According to the Centers for Disease Control and Prevention ([CDC], 2016b), men who have sex with men (MSM) experience greater rates of sexual transmitted infections (STIs) and sexual health disparities compared to heterosexual individuals. Sexual-orientation based discrimination, violence and stigma contributes to this issue by building larger barriers to access and utilization of sexual health services (Hubach, 2015; Satcher, Hook, & Coleman, 2015). In order to access sex without provoking physical assault, jeopardizing communal ties or creating intrapsychic dissonance, some rural MSM utilize venues and practices that are linked to flawed risk reduction behaviors and the contraction of STIs (Hubach et al., 2015; Lewnard & Berrang-Ford, 2014). While representing four percent of the national population, the MSM rate of newly diagnosed HIV cases is fourty-four times that of heterosexual males (CDC, 2016a). This disproportionately affected group lacks medical treatment with only 39% of MSM living with HIV receiving care (CDC, 2016a). The World Health Organization ([WHO], 2016) released a call to action to provide comprehensive and effective interventions aimed at HIV prevention and treatment of MSM in all countries regardless of income. Previous research stresses the importance of not viewing the MSM community as a homogenous group, but rather recognizing the existence of MSM subcultures and crafting interventions based on their individual beliefs and behaviors (Prestage et al., 2015). Yet, current literature has not fully explored factors that influence sexual decision making of rural MSM.
The purpose of this study is to explore which factors in sexual decision making are most important to men that have sex with men from rural communities.
The research study uses Q methodology, a mixed methods approach that uses a set of philosophical principles, data collection techniques and statistical procedures to quantitatively study subjective beliefs and attitudes in regards to a particular topic (Ramlo, 2016; Watts & Stenner, 2012). Q methodology begins by populating the concourse, which is a complete set of opinions a group may say or think about a specific topic (Watts & Stenner, 2012). The concourse for this study was derived from previously conducted in-depth qualitative interviews with rural MSM and extant literature on sexual decision making patterns of rural MSM. The statements reflected sexual decisions based in social/intrapsychic safety, such as “I feel as though I would be physically attacked if I was found engaging in sex with men in a rural area” and sexual health risks, such as “I am not concerned with STIs because they can be treated”. After inspection of range and repletion, a subset of 44 subjective statements were retained to create the Q sample. The Q sample was reproduced on individual cards to be used in the sorting process. The recruited sample consisted of no more than 20 men that are 18 years of age or older, have resided in a rural area during childhood (ages 3-18), and has engaged in sexual activities with men. The Index of Relative Rurality will be used to determined rurality. Eligible participants will be asked to complete a demographic questionnaire and Q sort. The Q sort involves each participant reviewing and ranking the statements based on his level of agreement and disagreement to factors in sexual decision making. Each participant will record his rankings on a -5 to +5 distribution sorting sheet. Two follow-up questions will be used to obtain deeper insight of participants’ top rankings. The study was approved through the Indiana University Institutional Review Board (IRB).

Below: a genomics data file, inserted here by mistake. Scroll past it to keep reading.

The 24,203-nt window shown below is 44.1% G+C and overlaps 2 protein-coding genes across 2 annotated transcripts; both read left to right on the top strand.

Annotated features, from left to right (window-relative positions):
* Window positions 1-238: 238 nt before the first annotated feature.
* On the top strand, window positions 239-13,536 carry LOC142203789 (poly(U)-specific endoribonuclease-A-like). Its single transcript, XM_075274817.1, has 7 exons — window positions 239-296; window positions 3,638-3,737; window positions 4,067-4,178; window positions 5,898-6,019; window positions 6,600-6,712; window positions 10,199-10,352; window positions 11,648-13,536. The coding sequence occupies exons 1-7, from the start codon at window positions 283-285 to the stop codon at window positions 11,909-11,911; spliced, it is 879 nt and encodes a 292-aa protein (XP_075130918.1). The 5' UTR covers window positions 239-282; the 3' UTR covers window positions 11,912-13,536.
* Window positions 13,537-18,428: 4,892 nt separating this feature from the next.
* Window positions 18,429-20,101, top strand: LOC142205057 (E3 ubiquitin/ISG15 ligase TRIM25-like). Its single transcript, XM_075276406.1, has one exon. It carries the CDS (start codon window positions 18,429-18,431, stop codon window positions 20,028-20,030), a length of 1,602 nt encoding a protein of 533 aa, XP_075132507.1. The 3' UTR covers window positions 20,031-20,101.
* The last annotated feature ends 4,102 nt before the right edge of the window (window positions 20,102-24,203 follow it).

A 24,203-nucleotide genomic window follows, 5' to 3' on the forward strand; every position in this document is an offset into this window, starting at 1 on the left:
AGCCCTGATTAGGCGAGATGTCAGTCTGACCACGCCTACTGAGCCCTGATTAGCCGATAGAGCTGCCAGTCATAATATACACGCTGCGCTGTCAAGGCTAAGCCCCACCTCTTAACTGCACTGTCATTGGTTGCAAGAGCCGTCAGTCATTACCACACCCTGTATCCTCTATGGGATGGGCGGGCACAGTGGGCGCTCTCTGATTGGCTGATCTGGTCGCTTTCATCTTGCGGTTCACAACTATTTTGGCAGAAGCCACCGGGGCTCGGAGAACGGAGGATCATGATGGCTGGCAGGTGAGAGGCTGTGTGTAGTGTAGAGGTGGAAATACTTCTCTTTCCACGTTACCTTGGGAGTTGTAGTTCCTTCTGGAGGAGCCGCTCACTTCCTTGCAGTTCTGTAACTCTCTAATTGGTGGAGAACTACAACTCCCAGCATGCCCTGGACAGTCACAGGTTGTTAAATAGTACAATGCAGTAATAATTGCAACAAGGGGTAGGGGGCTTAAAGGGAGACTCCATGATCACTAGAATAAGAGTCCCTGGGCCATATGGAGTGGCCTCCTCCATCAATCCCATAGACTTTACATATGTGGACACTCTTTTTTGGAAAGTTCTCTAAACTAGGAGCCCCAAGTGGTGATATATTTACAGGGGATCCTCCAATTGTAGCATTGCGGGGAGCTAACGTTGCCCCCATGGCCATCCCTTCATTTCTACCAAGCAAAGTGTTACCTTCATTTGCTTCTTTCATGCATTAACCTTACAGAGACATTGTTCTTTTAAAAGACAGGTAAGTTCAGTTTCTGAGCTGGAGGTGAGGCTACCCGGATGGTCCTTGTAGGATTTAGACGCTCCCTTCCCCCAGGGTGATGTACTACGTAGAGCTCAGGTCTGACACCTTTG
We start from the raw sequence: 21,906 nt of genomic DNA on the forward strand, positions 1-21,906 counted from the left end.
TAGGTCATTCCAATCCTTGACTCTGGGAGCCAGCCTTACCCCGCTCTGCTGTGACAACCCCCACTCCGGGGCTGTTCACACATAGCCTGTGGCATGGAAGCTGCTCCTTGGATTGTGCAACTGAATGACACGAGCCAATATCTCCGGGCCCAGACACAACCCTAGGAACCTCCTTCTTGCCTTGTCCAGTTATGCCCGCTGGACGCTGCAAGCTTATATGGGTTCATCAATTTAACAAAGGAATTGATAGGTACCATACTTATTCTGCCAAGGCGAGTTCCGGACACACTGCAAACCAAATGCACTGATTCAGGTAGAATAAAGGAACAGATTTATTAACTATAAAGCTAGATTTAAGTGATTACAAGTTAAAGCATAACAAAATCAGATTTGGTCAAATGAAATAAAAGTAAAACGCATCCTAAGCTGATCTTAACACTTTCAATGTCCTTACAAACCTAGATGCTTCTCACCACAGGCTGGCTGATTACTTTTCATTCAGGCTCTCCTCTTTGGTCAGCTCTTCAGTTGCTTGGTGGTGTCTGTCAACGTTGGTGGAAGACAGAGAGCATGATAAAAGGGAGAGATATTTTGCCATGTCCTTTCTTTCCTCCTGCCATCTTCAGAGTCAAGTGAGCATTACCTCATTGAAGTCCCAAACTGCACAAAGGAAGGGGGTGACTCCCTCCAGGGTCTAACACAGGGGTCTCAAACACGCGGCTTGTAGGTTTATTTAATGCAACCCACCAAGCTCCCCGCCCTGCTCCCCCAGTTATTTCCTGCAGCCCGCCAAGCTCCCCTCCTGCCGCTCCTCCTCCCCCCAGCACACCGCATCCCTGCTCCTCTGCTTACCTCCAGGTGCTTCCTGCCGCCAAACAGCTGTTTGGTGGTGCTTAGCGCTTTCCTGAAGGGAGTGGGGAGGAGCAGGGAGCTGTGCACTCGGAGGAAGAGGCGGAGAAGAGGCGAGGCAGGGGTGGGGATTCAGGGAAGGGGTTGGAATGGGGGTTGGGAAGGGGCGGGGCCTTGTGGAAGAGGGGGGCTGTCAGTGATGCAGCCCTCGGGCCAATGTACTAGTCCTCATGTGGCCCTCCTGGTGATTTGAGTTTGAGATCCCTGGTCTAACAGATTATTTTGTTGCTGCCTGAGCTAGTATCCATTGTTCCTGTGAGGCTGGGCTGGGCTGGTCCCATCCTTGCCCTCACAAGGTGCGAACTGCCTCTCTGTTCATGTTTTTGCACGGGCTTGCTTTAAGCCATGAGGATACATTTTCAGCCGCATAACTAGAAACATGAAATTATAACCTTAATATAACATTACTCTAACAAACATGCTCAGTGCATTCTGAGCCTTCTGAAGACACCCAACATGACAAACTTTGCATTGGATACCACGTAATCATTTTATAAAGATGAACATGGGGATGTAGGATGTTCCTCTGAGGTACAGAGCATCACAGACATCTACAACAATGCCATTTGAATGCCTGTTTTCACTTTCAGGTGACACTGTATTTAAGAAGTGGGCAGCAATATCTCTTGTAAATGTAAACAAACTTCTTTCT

This research study is ongoing. The results of this study will reveal which factors related to sexual decision making are most important to rural men that have sex with other men. Data will be analyzed using a standard process through principle component factor analysis and varimax rotation followed by calculating factor scores (Watts & Stenner, 2012). Data analysis with be completed using KenQ web-based software. The factor array will be used to identify common factors and viewpoints. This information will be interpreted through the lens of Simon and Gagnon’s sexual scripting theory in context of the demographic questionnaires and the follow-up questions.
The results gathered from this study will inform the development of targeted sexual health-based interventions tailored to this at-risk population. As a frontline provider addressing health disparities, nurses are essential to intervening on this pressing issue. In order to do so, nurses must be informed of the STI/HIV epidemic and able to identify underlying decision-making factors perpetuating the ongoing outbreak. By engaging nurses in the care of at-risk populations to address one of the most significant and devastating epidemic in recent history, healthcare professionals will be able to optimize the health of this disportionately affected group on a global level.
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